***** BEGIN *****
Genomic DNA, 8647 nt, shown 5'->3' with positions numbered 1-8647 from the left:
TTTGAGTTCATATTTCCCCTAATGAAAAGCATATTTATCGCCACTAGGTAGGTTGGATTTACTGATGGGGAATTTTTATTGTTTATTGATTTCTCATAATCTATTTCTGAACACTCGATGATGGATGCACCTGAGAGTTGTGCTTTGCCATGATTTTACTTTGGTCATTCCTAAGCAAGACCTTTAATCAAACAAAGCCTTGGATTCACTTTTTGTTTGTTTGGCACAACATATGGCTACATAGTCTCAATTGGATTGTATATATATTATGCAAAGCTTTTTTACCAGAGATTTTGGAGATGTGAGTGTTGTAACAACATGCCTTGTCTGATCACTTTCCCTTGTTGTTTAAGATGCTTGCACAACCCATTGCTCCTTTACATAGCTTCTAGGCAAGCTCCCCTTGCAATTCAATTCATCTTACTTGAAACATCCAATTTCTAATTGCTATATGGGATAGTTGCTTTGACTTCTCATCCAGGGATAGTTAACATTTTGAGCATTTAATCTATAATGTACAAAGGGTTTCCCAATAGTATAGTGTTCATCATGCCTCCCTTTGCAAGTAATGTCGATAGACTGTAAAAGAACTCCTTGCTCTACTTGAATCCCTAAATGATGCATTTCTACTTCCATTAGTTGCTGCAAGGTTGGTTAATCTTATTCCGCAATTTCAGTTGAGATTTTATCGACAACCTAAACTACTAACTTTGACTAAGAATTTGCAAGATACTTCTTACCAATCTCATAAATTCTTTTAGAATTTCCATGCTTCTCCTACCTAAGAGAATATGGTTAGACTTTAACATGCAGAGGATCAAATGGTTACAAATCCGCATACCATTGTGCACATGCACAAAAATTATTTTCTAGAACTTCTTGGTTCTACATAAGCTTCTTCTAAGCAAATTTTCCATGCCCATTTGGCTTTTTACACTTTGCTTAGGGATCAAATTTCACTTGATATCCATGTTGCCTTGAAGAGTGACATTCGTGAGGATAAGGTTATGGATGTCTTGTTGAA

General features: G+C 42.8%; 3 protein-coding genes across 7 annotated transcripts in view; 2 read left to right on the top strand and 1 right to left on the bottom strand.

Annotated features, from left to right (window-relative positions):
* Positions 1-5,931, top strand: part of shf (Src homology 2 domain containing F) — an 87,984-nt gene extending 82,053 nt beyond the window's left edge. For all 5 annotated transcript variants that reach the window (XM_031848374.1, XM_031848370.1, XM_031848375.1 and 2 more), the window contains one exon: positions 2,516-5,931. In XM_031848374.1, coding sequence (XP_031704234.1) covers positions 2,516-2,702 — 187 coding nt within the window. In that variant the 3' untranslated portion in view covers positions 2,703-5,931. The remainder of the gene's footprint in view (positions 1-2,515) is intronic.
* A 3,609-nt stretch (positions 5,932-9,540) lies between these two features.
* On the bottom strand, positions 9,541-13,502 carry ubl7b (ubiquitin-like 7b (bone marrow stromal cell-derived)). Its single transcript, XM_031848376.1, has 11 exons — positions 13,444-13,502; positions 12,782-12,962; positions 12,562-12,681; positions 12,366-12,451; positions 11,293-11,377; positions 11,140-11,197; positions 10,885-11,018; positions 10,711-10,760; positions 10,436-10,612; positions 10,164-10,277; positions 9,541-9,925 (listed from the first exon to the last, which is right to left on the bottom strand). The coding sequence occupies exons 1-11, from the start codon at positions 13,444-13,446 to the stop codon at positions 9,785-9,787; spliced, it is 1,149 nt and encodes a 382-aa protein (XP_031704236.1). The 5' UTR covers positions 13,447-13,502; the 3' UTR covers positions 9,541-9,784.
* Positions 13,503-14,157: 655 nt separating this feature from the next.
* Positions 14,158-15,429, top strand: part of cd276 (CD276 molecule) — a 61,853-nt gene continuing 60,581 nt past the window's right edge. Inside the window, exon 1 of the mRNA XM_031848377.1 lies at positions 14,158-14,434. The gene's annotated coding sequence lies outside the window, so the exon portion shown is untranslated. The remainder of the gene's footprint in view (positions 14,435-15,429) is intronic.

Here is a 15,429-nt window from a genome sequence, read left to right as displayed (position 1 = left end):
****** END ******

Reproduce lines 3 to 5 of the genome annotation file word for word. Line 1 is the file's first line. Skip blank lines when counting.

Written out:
General features: G+C 42.8%; 3 protein-coding genes across 7 annotated transcripts in view; 2 read left to right on the top strand and 1 right to left on the bottom strand.

Annotated features, from left to right (window-relative positions):
* Positions 1-5,931, top strand: part of shf (Src homology 2 domain containing F) — an 87,984-nt gene extending 82,053 nt beyond the window's left edge. For all 5 annotated transcript variants that reach the window (XM_031848374.1, XM_031848370.1, XM_031848375.1 and 2 more), the window contains one exon: positions 2,516-5,931. In XM_031848374.1, coding sequence (XP_031704234.1) covers positions 2,516-2,702 — 187 coding nt within the window. In that variant the 3' untranslated portion in view covers positions 2,703-5,931. The remainder of the gene's footprint in view (positions 1-2,515) is intronic.